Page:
Hughes, Neil (2006) Accuracy of volumes from MX(moss) design software. [USQ Project] (Unpublished)
Earthwork volumes are one of the most important factors in the delivery of a major
civil project. From when feasibility estimates are generated at the concept stage of
a project, until when volumes become a vital component of the contractual
agreements between owners and contractors it is essential they are within a
reasonable range of accuracy.
MX(moss) road design software is a commonly used program for major highway
projects. It is generally assumed that volume errors are contained within the road
design software used to determine these volumes. This paper will undertake
analysis the accuracy of earthworks volume calculations from MX(moss).
The approach taken was to take different simplified road profiles of a known
volume and model hem in MX(moss). The mathematical and MX(moss) volume can
now be compared and error percentages calculated. For additional analysis
traditional and more complex MX(moss) triangulation volume techniques where
used. Ranking of these results will unable different project management techniques
to be applied and the risk to be accessed.
The finding of the technical review of MX(moss) showed that different volume
calculations do produce different errors. However to give the results some
perspective in the delivery of a project some research of previous project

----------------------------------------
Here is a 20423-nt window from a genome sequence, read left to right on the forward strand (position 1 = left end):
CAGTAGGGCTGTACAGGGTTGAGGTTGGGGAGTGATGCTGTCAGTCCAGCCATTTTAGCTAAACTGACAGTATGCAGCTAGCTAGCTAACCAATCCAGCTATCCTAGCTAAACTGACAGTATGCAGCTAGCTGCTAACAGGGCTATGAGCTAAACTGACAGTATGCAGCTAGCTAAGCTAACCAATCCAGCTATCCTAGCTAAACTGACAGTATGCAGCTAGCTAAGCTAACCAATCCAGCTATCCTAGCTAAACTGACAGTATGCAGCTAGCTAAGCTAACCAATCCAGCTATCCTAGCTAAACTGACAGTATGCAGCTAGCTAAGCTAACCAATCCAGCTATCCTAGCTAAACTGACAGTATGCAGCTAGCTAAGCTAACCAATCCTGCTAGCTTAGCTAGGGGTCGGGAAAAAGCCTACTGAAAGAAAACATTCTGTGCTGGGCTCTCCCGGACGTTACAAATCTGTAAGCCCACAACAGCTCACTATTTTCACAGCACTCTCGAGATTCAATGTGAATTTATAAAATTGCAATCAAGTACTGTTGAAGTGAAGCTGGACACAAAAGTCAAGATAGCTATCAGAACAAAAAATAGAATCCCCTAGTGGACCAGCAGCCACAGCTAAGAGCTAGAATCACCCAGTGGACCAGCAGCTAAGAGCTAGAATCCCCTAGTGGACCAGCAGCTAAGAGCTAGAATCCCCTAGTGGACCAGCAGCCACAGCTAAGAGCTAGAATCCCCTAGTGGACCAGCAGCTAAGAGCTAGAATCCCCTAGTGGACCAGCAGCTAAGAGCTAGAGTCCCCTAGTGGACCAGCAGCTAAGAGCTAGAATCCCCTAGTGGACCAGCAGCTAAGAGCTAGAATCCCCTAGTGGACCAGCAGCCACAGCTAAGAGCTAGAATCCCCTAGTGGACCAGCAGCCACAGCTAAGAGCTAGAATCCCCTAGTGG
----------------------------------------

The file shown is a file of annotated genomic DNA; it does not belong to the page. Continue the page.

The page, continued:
management theory and qualitative analysis of senior road engineers and
managers was undertaken. The survey results indicated some simple procedural
items and changing trends in the industry to higher degrees of error being
acceptable during construction. Overall the results where under the error limits
defined for various stages of a project.
The results from the above quantitative and qualitative analysis enables senior
executives and governments making ‘go’ or ‘no go’ decisions during feasibility
and contract administrators greater understanding of the errors and risks in there
decision making. Feasibility stages of a project where high levels of accuracy are
not needed, to the other end of the scale where high accuracy is need at the detailed
stages of a project so managers producing cost plans and contracts can be better
managed. The data presented in this paper reduces the risk for these people.
Benefits from this study include reduced risk and achieving greater consistency
within a design office. Recommendations in this paper could be used to form design
checklists or part of a quality assurance system. Recommendations also include
reference to developing a risk adverse culture where the risk of getting the wrong
numbers is understood.
Statistics for this ePrint Item
|Item Type:||USQ Project|
|Item Status:||Live Archive|
|Depositing User:||epEditor USQ|
|Faculty / Department / School:||Historic - Faculty of Engineering and Surveying - Department of Agricultural, Civil and Environmental Engineering|
|Date Deposited:||11 Oct 2007 01:07|
|Last Modified:||02 Jul 2013 22:44|
|Uncontrolled Keywords:||MX(moss); earthwork; digital terrain model (DTM); isopachyte; delaunay; trapezoid; sag curve; total quality management (TQM); road|
|Fields of Research (FoR):||09 Engineering > 0905 Civil Engineering > 090507 Transport Engineering
15 Commerce, Management, Tourism and Services > 1503 Business and Management > 150313 Quality Management
09 Engineering > 0909 Geomatic Engineering > 090999 Geomatic Engineering not elsewhere classified
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